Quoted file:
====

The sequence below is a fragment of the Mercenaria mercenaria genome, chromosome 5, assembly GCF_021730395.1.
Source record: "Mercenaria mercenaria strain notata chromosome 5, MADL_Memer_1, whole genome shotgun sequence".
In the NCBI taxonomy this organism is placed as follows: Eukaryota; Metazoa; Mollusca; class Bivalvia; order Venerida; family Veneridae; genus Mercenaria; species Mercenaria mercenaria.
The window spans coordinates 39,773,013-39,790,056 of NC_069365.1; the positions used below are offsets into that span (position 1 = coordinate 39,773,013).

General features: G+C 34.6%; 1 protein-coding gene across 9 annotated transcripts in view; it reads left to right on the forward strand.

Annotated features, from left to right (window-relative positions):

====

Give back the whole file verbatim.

The sequence below is a fragment of the Mercenaria mercenaria genome, chromosome 5, assembly GCF_021730395.1.
Source record: "Mercenaria mercenaria strain notata chromosome 5, MADL_Memer_1, whole genome shotgun sequence".
In the NCBI taxonomy this organism is placed as follows: Eukaryota; Metazoa; Mollusca; class Bivalvia; order Venerida; family Veneridae; genus Mercenaria; species Mercenaria mercenaria.
The window spans coordinates 39,773,013-39,790,056 of NC_069365.1; the positions used below are offsets into that span (position 1 = coordinate 39,773,013).

General features: G+C 34.6%; 1 protein-coding gene across 9 annotated transcripts in view; it reads left to right on the forward strand.

Annotated features, from left to right (window-relative positions):